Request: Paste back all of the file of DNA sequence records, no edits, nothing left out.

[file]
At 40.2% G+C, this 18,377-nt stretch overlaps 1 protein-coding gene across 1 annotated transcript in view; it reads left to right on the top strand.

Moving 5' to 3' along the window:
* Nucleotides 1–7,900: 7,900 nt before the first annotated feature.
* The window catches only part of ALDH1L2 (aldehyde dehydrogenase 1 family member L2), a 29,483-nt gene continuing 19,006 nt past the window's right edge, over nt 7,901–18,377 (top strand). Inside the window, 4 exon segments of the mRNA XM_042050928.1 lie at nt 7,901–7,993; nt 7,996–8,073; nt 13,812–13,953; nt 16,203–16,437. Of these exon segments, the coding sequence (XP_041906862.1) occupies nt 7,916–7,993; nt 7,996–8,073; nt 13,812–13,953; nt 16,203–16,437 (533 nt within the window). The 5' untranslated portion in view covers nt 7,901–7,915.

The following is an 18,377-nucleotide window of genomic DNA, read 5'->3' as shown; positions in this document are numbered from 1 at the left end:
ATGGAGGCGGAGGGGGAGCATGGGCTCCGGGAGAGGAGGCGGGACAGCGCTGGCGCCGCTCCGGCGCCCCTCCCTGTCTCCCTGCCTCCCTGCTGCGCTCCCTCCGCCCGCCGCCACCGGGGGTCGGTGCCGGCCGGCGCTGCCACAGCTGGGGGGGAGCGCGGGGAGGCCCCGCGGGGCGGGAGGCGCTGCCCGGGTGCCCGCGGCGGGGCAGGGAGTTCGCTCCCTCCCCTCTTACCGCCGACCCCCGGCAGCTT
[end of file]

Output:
At 40.2% G+C, this 18,377-nt stretch overlaps 1 protein-coding gene across 1 annotated transcript in view; it reads left to right on the top strand.

Moving 5' to 3' along the window:
* Nucleotides 1–7,900: 7,900 nt before the first annotated feature.
* The window catches only part of ALDH1L2 (aldehyde dehydrogenase 1 family member L2), a 29,483-nt gene continuing 19,006 nt past the window's right edge, over nt 7,901–18,377 (top strand). Inside the window, 4 exon segments of the mRNA XM_042050928.1 lie at nt 7,901–7,993; nt 7,996–8,073; nt 13,812–13,953; nt 16,203–16,437. Of these exon segments, the coding sequence (XP_041906862.1) occupies nt 7,916–7,993; nt 7,996–8,073; nt 13,812–13,953; nt 16,203–16,437 (533 nt within the window). The 5' untranslated portion in view covers nt 7,901–7,915.

The following is an 18,377-nucleotide window of genomic DNA, read 5'->3' as shown; positions in this document are numbered from 1 at the left end:
ATGGAGGCGGAGGGGGAGCATGGGCTCCGGGAGAGGAGGCGGGACAGCGCTGGCGCCGCTCCGGCGCCCCTCCCTGTCTCCCTGCCTCCCTGCTGCGCTCCCTCCGCCCGCCGCCACCGGGGGTCGGTGCCGGCCGGCGCTGCCACAGCTGGGGGGGAGCGCGGGGAGGCCCCGCGGGGCGGGAGGCGCTGCCCGGGTGCCCGCGGCGGGGCAGGGAGTTCGCTCCCTCCCCTCTTACCGCCGACCCCCGGCAGCTT